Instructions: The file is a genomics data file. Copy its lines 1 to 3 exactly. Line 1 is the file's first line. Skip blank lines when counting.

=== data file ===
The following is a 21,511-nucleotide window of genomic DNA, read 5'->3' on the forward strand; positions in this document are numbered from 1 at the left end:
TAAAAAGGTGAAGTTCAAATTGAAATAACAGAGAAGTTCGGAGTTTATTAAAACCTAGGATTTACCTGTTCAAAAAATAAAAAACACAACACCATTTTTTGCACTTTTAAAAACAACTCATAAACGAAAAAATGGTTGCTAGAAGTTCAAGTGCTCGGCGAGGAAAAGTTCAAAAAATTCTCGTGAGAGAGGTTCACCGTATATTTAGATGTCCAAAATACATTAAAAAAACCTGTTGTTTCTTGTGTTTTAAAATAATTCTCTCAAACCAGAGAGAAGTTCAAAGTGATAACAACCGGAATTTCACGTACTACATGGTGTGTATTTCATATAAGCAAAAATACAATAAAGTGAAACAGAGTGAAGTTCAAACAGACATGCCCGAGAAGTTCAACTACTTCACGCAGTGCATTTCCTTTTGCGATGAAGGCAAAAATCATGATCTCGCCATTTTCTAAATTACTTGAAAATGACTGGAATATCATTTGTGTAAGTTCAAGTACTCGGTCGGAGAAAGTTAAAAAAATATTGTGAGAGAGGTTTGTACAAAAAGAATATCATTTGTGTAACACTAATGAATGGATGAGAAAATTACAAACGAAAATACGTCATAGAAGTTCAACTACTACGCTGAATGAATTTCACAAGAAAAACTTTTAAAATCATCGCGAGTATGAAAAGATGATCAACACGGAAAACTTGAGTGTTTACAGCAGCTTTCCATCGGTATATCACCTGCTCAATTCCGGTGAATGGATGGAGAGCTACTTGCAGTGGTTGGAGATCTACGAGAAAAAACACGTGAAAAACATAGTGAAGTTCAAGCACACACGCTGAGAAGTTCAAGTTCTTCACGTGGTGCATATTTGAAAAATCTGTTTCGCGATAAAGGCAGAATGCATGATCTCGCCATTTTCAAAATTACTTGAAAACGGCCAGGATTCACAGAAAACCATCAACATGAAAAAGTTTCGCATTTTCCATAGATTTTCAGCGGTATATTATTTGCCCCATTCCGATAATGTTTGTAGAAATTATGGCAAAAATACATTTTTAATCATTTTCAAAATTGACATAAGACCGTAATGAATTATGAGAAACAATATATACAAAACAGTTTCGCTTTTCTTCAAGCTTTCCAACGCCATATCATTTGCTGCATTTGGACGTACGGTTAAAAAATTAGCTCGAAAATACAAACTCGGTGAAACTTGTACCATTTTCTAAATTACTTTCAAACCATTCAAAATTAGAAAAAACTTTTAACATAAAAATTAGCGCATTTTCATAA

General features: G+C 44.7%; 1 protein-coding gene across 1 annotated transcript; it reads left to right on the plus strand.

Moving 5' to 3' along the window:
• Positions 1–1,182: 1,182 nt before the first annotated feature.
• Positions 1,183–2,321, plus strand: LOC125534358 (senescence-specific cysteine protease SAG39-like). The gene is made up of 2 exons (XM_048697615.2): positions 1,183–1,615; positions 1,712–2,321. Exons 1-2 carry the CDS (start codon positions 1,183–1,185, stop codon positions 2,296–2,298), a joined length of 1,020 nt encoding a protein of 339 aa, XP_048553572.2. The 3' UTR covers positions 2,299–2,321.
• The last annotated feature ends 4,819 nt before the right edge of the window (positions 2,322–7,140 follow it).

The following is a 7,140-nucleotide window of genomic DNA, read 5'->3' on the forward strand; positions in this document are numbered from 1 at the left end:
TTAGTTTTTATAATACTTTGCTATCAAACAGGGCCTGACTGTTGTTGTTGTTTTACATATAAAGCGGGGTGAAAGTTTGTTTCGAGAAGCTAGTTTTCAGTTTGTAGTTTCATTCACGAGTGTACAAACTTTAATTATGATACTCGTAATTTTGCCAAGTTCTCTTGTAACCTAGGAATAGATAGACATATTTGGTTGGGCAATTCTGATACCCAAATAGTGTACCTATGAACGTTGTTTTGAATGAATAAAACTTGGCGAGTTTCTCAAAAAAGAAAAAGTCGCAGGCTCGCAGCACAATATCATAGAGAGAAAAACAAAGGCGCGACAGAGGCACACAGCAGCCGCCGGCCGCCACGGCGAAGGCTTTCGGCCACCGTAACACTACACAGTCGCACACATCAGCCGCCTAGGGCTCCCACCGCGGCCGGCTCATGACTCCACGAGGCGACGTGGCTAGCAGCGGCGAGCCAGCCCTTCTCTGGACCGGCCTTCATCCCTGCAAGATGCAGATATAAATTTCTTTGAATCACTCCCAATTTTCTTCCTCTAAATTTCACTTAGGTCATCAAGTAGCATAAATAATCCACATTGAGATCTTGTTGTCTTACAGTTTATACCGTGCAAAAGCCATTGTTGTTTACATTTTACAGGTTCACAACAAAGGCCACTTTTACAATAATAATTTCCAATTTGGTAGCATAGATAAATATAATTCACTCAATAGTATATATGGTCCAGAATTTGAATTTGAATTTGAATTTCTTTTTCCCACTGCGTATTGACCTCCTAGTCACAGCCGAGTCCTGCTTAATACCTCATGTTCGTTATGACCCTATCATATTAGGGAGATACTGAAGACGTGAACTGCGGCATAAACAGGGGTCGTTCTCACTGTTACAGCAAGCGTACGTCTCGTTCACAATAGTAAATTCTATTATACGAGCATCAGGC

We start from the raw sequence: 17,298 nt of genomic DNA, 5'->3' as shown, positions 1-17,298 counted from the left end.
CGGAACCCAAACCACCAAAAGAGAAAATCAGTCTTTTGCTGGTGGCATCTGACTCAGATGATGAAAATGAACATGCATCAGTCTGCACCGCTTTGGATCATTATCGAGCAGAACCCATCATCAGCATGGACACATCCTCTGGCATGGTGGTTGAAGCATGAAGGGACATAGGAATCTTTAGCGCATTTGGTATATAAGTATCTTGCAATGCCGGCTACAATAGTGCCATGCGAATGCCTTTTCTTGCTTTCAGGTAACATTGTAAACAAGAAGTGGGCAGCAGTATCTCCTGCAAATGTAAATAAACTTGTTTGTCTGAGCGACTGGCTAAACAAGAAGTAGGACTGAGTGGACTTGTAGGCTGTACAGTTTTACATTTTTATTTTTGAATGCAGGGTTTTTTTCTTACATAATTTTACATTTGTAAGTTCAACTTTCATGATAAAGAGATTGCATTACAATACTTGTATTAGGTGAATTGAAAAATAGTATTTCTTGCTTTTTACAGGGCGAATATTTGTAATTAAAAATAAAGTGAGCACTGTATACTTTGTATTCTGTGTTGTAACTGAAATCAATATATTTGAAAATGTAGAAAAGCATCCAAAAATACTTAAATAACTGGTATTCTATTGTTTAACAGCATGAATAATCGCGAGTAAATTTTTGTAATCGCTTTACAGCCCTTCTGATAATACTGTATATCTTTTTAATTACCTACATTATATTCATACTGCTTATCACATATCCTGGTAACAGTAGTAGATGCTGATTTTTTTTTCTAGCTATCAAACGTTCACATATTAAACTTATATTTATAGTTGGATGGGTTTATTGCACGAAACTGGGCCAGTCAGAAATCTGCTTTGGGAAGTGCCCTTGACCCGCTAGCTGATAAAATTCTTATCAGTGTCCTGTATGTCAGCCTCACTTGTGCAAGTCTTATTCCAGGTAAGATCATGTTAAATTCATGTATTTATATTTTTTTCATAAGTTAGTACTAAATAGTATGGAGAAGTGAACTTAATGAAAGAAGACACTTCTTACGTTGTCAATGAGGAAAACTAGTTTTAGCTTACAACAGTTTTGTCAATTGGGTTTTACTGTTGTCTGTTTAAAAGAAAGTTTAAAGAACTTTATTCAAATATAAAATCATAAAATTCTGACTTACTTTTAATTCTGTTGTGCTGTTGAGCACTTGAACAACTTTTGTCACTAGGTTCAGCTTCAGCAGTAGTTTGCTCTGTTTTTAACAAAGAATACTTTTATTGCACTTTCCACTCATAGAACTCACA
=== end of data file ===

The following is a 21,511-nucleotide window of genomic DNA, read 5'->3' on the forward strand; positions in this document are numbered from 1 at the left end:
TAAAAAGGTGAAGTTCAAATTGAAATAACAGAGAAGTTCGGAGTTTATTAAAACCTAGGATTTACCTGTTCAAAAAATAAAAAACACAACACCATTTTTTGCACTTTTAAAAACAACTCATAAACGAAAAAATGGTTGCTAGAAGTTCAAGTGCTCGGCGAGGAAAAGTTCAAAAAATTCTCGTGAGAGAGGTTCACCGTATATTTAGATGTCCAAAATACATTAAAAAAACCTGTTGTTTCTTGTGTTTTAAAATAATTCTCTCAAACCAGAGAGAAGTTCAAAGTGATAACAACCGGAATTTCACGTACTACATGGTGTGTATTTCATATAAGCAAAAATACAATAAAGTGAAACAGAGTGAAGTTCAAACAGACATGCCCGAGAAGTTCAACTACTTCACGCAGTGCATTTCCTTTTGCGATGAAGGCAAAAATCATGATCTCGCCATTTTCTAAATTACTTGAAAATGACTGGAATATCATTTGTGTAAGTTCAAGTACTCGGTCGGAGAAAGTTAAAAAAATATTGTGAGAGAGGTTTGTACAAAAAGAATATCATTTGTGTAACACTAATGAATGGATGAGAAAATTACAAACGAAAATACGTCATAGAAGTTCAACTACTACGCTGAATGAATTTCACAAGAAAAACTTTTAAAATCATCGCGAGTATGAAAAGATGATCAACACGGAAAACTTGAGTGTTTACAGCAGCTTTCCATCGGTATATCACCTGCTCAATTCCGGTGAATGGATGGAGAGCTACTTGCAGTGGTTGGAGATCTACGAGAAAAAACACGTGAAAAACATAGTGAAGTTCAAGCACACACGCTGAGAAGTTCAAGTTCTTCACGTGGTGCATATTTGAAAAATCTGTTTCGCGATAAAGGCAGAATGCATGATCTCGCCATTTTCAAAATTACTTGAAAACGGCCAGGATTCACAGAAAACCATCAACATGAAAAAGTTTCGCATTTTCCATAGATTTTCAGCGGTATATTATTTGCCCCATTCCGATAATGTTTGTAGAAATTATGGCAAAAATACATTTTTAATCATTTTCAAAATTGACATAAGACCGTAATGAATTATGAGAAACAATATATACAAAACAGTTTCGCTTTTCTTCAAGCTTTCCAACGCCATATCATTTGCTGCATTTGGACGTACGGTTAAAAAATTAGCTCGAAAATACAAACTCGGTGAAACTTGTACCATTTTCTAAATTACTTTCAAACCATTCAAAATTAGAAAAAACTTTTAACATAAAAATTAGCGCATTTTCATAA

General features: G+C 44.7%; 1 protein-coding gene across 1 annotated transcript; it reads left to right on the plus strand.